In this age of increasing specialization, it is still possible to find multi-sport athletes competing at a high level in high school, though it becomes less common in college, especially in Division 1-A where training is a focused, year-around endeavor. It is rarer still in the big leagues. Certain names leap immediately to mind – Bo Jackson, Deion Sanders, even Babe Didrikson. But there are also athletes with a connection to this region that have earned the moniker, “players for all seasons.”
In the late 19th century, athletes known best for their achievements on the baseball diamond also played football in the off-season. Christy Mathewson, the great baseball pitcher and member of the first Hall of Fame class, played for the Pittsburgh Stars in 1902, a team that was part of the first, three-team NFL. Ed Abbaticchio, recognized as the first Italian American to play professional baseball (for the Pittsburgh Pirates) also played “professional” football in the 1890s. Both these men sought the opportunity to earn some extra money and to play some of the best non-college competitive football available at the time.
A few decades later, Cal Hubbard arrived on the local scene. Born in Missouri, he played college football at Geneva College in 1926. With great speed and size, he defined the position of tackle and end and was snapped up by the New York Giants. He helped that team to a league championship his rookie year, then moved onto Green Bay where he won three NFL titles under the legendary Curly Lambeau. Hubbard finished out his career with the Pittsburgh Pirates (now Steelers) and was named to the first class of Hall of Fame inductees in 1963. In the off-season, Hubbard had umpired minor league baseball. With his football career behind him, he began to work the major leagues, quickly rising to the top ranks and working his first World Series in 1938. Hubbard devised the modern positioning strategy for umpires, still in use today. This work led to his induction into Cooperstown in 1976 which coupled with his 1962 induction into the College Football Hall of Fame, made him the first man named to three national sports halls of fame.
In 1950, a triple threat back from Ohio State, Vic Janowicz, became the runaway winner of the Heisman Trophy. After college, Janowicz did a stint in the service, then played for the Pittsburgh Pirates for two years, signing as a catcher for the 1953 and ’54 seasons. He returned to football in 1954, playing defensive back for the Redskins. Janowicz led the NFL in scoring in 1955 until the final day of the season. An automobile accident ended his playing career in 1956.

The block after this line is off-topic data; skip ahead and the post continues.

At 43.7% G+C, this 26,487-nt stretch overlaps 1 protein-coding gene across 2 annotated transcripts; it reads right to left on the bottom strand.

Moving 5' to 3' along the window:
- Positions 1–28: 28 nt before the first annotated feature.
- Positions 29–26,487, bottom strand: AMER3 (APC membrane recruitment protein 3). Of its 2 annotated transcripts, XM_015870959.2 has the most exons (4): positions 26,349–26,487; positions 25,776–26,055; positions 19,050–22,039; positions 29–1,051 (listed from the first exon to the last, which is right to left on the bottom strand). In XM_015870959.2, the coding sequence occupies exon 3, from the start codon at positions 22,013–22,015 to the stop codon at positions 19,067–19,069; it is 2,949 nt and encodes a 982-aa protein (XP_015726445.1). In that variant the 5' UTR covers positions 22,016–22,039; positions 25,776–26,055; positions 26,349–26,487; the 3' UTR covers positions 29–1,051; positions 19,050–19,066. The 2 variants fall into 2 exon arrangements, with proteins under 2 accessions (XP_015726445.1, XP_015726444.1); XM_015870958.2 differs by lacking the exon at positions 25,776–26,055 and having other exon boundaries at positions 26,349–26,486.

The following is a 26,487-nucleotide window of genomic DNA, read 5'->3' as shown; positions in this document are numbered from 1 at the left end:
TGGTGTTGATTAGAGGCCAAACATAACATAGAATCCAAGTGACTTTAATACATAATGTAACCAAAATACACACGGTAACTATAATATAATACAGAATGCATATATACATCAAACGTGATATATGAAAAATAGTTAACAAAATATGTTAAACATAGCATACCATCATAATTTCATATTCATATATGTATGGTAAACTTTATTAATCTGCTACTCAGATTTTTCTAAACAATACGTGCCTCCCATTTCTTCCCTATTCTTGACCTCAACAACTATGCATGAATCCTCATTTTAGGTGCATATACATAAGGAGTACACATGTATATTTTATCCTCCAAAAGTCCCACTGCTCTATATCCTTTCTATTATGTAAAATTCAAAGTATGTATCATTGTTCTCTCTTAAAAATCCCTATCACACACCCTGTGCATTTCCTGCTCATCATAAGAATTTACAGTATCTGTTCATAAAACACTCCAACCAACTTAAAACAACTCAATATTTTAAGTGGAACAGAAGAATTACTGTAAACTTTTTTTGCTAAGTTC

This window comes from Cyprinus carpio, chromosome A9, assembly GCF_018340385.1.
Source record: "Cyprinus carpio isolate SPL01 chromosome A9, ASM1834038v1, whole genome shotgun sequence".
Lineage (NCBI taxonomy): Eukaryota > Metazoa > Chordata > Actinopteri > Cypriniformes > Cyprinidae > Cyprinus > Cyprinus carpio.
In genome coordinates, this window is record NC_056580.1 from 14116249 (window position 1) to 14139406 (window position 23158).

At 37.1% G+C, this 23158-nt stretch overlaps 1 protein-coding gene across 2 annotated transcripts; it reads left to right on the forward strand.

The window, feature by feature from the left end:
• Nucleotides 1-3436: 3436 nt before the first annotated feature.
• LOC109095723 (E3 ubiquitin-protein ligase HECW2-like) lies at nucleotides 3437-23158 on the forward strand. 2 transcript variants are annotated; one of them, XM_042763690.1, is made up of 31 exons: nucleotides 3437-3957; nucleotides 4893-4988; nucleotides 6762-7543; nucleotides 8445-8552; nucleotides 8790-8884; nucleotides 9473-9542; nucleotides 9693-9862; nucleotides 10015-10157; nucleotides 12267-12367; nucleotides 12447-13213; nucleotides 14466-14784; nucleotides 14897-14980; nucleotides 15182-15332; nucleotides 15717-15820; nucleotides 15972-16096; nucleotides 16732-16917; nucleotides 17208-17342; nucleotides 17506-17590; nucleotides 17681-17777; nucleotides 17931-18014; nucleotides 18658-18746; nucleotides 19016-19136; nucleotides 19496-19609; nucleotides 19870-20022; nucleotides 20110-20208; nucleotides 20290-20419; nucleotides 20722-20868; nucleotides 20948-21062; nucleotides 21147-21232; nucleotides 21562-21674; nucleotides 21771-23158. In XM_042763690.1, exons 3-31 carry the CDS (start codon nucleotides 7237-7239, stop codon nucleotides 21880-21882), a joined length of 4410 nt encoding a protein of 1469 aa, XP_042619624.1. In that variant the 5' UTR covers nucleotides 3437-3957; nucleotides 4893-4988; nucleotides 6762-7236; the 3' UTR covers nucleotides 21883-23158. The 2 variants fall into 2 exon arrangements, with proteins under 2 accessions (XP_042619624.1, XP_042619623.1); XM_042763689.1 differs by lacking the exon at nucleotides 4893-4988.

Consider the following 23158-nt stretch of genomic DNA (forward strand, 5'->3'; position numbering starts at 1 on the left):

A contemporary of Janowicz, native son Dick Groat, built a reputation as a two-sport star in the 1950s. Born in Wilkinsburg, Groat won varsity letters in basketball, baseball, and volleyball at Swissvale High School before attending Duke University where he put together stellar numbers on the basketball court and the baseball diamond. Twice named an All-American in baseball, in basketball he set an all-time NCAA record for points in a season his junior year with 831 and was named the 1951 College Player of the Year. He also became the only player in NCAA history to lead the nation in both scoring and assists in a season. A two time All-American, Groat became the first Duke basketball player to have his number, 10, retired.
After college, Branch Rickey signed Groat to the Pittsburgh Pirates, where he played shortstop and hit .284 his rookie year. But he also competed for the Fort Wayne Pistons of the NBA that year, averaging almost 12 points a game. Drafted, Groat spent two years in the army, then concentrated on baseball, playing nine of his 14 seasons in the majors with the Pirates. Along with teammates Roberto Clemente and Bill Mazeroski, Groat formed the nucleus that led the Pirates from the cellar to success, winning a World Series championship in 1960 with Groat named the National League MVP. Along the way, Groat posted his first .300 plus season, hitting .315 in 1957. In 1959, he was named to the All-Star team, the first of five appearances.
Traded in 1962, Groat led the league in doubles, hitting .319 for St. Louis in 1963 and finishing second in the voting for the National League MVP behind Sandy Koufax. He captured another World Series championship in 1964 with the Cardinals, again vanquishing the Yankees in seven games. An adept fielder, he led the National League in double plays a record five times.
Groat retired from baseball after the 1967 season, but maintained his association with sports, running his golf course, Champion Lakes in Ligonier, and taking to the airwaves. He spent 40 years as the color analyst for the University of Pittsburgh Panthers men’s basketball team. Inducted into the College Baseball Hall of Fame in 2011, he became the first athlete in both the college basketball and baseball halls. Native son and Bucco leader, Groat became one of the few to master sport across seasons, and perhaps the best, adding his voice and his talents to the pantheon of legends.
About the Author
Anne Madarasz is the director of the Western Pennsylvania Sports Museum and chief historian at the Heinz History Center.